Wipe Out Schizophrenia
The plan is to eliminate schizophrenia altogether. Wipe it out. It’s the goal of the entire medical psychosis neuroscience research community. And we’re getting close. See our page on Treating Schizophrenia.
Hello. Welcome to the NeuroSci website. Have a question or comment? Send it to us. We’ll answer if we can.
Did You Know That… John Nash had schizophrenia?
Of course you did. If you have not heard of or read Sylvia Nasar’s biography of him, A Beautiful Mind, you likely have heard of the movie. You might even have seen the movie, with Russell Crowe playing the character of John Nash. Dr. Nash was a mathematician whose studies covered game theory, differential geometry, and partial differential equations. Though it sounds abstract, his work explained the way ordinary people like us in everyday life make decisions and experience chance occurrences. His theories became useful for economists and were widely applied in the marketing and financial worlds. In 1994 he won the Nobel Memorial Prize in Economic Sciences, sharing the prize with two other game theorists. His paranoid schizophrenia was first evidenced in 1959 when he was 31 years old. The initial psychotic break was followed by years and years of treatment in psychiatric hospitals. During the 1970s, with treatment, he was more able to think and function and in the 1980s he was even able to return to academic work. Dr. Nash was killed in a car crash while riding in a taxi in 2015.
Articles related to Schizophrenia:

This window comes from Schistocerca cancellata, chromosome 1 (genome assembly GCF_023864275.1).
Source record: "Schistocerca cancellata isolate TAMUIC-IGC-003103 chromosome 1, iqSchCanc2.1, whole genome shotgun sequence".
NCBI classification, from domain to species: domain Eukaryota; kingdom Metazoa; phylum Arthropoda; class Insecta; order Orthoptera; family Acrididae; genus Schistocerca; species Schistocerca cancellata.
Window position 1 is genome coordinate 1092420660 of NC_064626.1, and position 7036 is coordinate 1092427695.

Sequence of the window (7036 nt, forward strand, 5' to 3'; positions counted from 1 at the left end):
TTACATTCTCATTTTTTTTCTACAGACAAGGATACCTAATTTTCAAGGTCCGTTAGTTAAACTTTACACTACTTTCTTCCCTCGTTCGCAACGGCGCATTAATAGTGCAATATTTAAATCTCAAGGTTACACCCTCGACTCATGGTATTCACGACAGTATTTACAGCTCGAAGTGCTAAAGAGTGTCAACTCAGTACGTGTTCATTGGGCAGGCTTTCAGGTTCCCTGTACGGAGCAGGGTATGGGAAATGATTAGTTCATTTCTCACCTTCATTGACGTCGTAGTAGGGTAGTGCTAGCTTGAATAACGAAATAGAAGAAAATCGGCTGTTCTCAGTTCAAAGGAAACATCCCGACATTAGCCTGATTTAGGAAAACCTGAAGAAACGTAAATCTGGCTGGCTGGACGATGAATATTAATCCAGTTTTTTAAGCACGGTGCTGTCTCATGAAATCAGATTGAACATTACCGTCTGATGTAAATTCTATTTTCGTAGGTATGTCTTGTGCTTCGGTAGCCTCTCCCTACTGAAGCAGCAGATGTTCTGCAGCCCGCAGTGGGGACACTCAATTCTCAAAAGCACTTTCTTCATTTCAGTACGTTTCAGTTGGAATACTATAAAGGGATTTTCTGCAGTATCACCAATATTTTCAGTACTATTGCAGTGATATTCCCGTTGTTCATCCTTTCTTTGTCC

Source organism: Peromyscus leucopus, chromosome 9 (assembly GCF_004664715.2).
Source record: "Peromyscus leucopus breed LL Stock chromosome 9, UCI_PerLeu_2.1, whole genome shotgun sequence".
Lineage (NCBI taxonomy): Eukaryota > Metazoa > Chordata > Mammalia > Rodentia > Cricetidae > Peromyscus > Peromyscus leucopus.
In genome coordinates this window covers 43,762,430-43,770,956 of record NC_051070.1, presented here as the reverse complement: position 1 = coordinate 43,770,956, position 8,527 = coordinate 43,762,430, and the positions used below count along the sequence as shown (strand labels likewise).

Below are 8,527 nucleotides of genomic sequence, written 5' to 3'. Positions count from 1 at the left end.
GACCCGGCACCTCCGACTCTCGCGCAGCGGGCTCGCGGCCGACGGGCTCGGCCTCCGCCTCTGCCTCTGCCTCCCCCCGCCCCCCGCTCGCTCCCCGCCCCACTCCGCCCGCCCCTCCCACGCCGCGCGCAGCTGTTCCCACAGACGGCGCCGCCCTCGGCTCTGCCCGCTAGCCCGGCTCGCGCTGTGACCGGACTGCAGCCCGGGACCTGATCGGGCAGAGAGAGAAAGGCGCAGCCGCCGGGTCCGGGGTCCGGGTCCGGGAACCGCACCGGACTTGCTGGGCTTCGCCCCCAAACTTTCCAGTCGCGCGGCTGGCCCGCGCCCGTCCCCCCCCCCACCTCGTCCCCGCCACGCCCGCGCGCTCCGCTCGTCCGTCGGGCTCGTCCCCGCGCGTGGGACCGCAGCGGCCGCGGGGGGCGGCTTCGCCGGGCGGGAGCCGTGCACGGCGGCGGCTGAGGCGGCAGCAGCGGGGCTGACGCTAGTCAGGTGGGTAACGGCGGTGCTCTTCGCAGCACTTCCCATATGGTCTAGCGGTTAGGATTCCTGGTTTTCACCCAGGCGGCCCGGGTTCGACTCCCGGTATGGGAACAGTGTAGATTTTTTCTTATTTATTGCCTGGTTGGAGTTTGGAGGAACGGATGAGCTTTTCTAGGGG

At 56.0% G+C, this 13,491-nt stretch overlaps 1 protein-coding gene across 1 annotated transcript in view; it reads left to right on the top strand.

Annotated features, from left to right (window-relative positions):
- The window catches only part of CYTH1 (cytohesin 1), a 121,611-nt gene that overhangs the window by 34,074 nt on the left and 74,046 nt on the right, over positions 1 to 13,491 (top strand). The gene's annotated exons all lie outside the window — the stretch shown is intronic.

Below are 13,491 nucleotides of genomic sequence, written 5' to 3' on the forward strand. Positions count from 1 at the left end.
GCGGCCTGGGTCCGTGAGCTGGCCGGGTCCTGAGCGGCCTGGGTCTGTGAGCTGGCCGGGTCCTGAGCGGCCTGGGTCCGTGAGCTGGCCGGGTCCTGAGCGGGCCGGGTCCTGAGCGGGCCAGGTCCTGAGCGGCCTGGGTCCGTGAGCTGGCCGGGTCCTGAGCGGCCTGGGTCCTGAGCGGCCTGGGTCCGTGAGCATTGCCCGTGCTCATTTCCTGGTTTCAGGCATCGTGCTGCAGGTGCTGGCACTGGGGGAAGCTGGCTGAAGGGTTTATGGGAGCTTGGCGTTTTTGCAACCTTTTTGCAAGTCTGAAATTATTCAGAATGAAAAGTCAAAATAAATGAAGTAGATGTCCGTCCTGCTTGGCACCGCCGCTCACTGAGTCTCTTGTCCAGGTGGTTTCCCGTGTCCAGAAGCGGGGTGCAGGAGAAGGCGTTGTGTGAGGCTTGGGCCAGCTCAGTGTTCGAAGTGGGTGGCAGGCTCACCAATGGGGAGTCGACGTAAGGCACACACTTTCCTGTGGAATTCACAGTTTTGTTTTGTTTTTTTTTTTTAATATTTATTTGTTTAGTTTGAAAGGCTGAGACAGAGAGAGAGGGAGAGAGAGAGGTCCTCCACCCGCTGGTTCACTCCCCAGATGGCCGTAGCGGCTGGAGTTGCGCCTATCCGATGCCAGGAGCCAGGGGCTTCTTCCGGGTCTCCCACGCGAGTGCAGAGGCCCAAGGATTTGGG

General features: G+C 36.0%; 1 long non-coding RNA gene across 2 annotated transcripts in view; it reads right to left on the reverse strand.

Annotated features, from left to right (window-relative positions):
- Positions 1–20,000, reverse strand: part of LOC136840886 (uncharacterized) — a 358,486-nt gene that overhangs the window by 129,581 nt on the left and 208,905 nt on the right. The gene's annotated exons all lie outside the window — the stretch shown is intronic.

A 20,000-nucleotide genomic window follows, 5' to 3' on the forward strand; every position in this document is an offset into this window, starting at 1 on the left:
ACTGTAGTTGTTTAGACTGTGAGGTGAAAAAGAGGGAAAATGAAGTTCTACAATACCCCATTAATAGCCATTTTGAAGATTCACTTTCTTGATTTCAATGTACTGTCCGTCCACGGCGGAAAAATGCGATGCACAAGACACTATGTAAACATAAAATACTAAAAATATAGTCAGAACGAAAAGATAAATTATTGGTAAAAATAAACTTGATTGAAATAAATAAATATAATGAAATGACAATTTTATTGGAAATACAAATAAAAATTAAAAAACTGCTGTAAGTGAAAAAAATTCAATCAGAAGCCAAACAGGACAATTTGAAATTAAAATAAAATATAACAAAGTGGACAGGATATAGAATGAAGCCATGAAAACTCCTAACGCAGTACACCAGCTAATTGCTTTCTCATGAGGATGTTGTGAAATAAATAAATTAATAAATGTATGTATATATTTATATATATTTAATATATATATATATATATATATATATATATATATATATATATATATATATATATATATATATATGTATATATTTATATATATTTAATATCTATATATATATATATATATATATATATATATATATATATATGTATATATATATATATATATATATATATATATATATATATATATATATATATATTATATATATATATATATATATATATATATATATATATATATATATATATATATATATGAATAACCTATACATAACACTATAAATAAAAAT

- Best Medications for Recurrent Psychosis in Schizophrenia (updated January 22, 2020)
- Cannabidiol for Schizophrenia? (updated January 11, 2020)
- Causes of Schizophrenia (updated January 11, 2020)
- Clozapine – Known Best Medication (updated January 11, 2020)
- In the Pipeline – ruloperidone for Negative Symptoms (updated January 11, 2020)
- Treating Schizophrenia (updated January 26, 2020)
Schizophrenia and its Causes are Complex and Heterogeneous
Schizophrenia is caused by a mixture of genetic and environmental influences (such as what is experienced by a developing baby during pregnancy; see below). As these several factors come into play, schizophrenia in one person might well be different from schizophrenia in another individual. Thus, if we consider this biology, “schizophrenia” refers to many different disorders. While these different schizophrenias look similar, they are not alike. Hence, the term “heterogenous”, meaning different from each other. The schizophrenias are a heterogenous group of medical conditions.
The Baby in the Womb
We have no control over what happens to us while our mothers are pregnant with us. Many assaults on the developing baby can occur. Damage to a developing baby is one possible contributing factor to schizophrenia even though the disorder does not appear until adolescence and young adulthood. These insults to a baby’s well-being include a mother’s temporary diabetes while she is pregnant, any bleeding she has during pregnancy, and labor and delivery complications like too little oxygen (asphyxia), emergency cesarean section, and low birth weight. Infections that a mother has and a mother’s high stress levels during the particularly important 2nd trimester might lead to additional fetal problems. These 2nd trimester effects on the forming baby could double the risk of developing schizophrenia in adulthood.
It Does At Times Run in Families
Schizophrenia can and sometimes does run in families. Families with one family member with schizophrenia are more likely to have other family members with it. Adopted children born to biological parents with a genetic risk for schizophrenia seem to have this same risk for developing schizophrenia in their new, adoptive home as they would have had if they had stayed in the home of their biological parents. Schizophrenia also runs in families that have family members with bipolar disorder (manic depression). Thus, these two conditions are biologically linked in some way.